Unsolicited Interview Advice
One of the worst unsolicited advices I have had to receive before job interviews was the following: “try to be sweet, cute. You are usually very harsh”. This advice was given by my father. He’s a very nice and good person, excellent at political analysis with views that are closer to the “left-wing”, and all that jazz. But I believe he still has a decent way to go in terms of treating women well enough. He, I’m sure, does what he thinks is his best, but not nearly enough, as is demonstrated by this example. Not to mention that “doing your best” really loses its meaning when it’s said about considering people as your complete equals since it actually is something that you should be doing automatically as a well-read person, not something you “try your best at doing”. On top of that, I highly doubt, for example that he would have given me this kind of advice if I were his son and not his daughter. Maybe he would have unnecessarily told me to be polite during the meeting but not to be sweet or cute. And then there is the fact that it would be completely unnecessary to remind anyone who is about to go to a job interview to be polite:
- If they are old and capable enough to go to a job interview that would require them to be polite, they would probably be able to think about that much themselves;
- If the person needs to be reminded to be polite, they probably aren’t very polite to begin with, and their politeness would wear off really quickly, if not immediately, revealing their true self;
- There are of course exceptions, and you should treat the exceptions as just that — exceptions.
So really, it is pointless advice. And it’s even more pointless when you tell them to be “sweet” and not “harsh” as always, since you are essentially telling them that their personality (which could have been described as assertive or strong, instead of choosing terms that immediately affect an interview-goer’s self-esteem and creates or exacerbates doubts) is flawed and not fit for work. This is rude and wrong, surely without meaning to (it could be deliberate but this was my dad, so I refuse to believe it was).
But I made a mistake and I listened to that advice. I tried my best at being the sweet young woman for a few terrible months at work. Do you know what they made me do? They made me carry around coffee, take the phone calls no one wanted to take, and book plane tickets for trips I wasn’t invited to (even though as someone speaking a multitude of languages, I was the fittest to be taken to certain trips). I was scolded by a manager who was really bad at her job, and was just trying to cling onto it so that she could maintain her financial stability. Of course, I didn’t try to ruin her work because unlike her, I believe in true female solidarity, and I don’t believe in capitalist exploitation of workers even when they are very bad at their job; besides, she had a family to support and it was not my place to ruin anything. My employers knew damn well that I had graduated from the department of history with honours, and that I wanted to be involved in the research part of the job. I was hired for that purpose. But by being sweet as I was advised to be, I let them walk all over me and they made me do things that prevented me from doing the job I signed a contract for. So no, never again will I pretend to be something I’m not in order to appear nice to any employer, or anyone in general.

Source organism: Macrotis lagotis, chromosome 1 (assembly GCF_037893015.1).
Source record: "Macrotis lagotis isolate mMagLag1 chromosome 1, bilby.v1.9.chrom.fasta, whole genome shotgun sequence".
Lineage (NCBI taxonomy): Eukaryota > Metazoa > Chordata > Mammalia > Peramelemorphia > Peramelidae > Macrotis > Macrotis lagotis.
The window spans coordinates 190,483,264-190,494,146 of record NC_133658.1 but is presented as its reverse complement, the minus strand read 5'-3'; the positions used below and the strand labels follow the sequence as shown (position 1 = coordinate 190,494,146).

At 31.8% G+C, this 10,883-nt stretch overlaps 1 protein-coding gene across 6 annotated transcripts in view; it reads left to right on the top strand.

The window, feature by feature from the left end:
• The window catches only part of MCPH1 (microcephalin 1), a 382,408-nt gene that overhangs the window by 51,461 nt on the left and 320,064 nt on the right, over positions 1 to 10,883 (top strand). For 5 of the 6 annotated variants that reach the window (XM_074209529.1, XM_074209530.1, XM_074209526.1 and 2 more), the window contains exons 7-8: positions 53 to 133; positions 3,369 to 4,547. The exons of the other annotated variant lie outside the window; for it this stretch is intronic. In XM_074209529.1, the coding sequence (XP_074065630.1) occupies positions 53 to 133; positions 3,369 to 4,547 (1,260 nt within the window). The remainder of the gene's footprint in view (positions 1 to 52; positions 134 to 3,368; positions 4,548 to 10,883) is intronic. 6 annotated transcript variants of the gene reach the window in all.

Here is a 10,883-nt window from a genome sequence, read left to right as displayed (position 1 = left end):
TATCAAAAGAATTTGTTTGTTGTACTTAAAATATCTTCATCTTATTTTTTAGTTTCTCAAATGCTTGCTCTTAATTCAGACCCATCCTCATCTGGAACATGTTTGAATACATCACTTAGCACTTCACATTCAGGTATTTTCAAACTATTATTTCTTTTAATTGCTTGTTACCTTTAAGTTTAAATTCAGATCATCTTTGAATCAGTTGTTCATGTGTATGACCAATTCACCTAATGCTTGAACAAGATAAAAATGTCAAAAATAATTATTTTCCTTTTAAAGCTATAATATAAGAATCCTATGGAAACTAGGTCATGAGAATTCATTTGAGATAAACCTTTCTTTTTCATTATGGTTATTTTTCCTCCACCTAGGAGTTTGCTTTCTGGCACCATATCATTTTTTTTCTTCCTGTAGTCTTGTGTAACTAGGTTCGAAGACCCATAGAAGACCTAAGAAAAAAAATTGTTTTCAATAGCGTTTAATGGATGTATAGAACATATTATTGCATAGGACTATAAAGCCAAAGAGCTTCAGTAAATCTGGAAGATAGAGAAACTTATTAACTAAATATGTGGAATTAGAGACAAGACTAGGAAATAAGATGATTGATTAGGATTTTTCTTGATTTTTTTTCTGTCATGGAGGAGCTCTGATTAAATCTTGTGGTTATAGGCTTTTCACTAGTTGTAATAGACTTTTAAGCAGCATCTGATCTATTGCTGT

So don’t listen to anyone if they tell you to be something you’re not. Be yourself, stay respectful, and do what you’re meant to do.
P.S.: I would like to precise that I’m very grateful for having him as my father, and would want no one else. Pointing out the flaws in people we love means we love them and want them to flourish into their better selves!
P.S. II: Also, in retrospect, he probably told me to be sweet, not because he believes it’s the best way to be but because most bosses are male and most male bosses tend to be misogynists who prefer to hire females on the sweeter side — and that’s pretty hideous.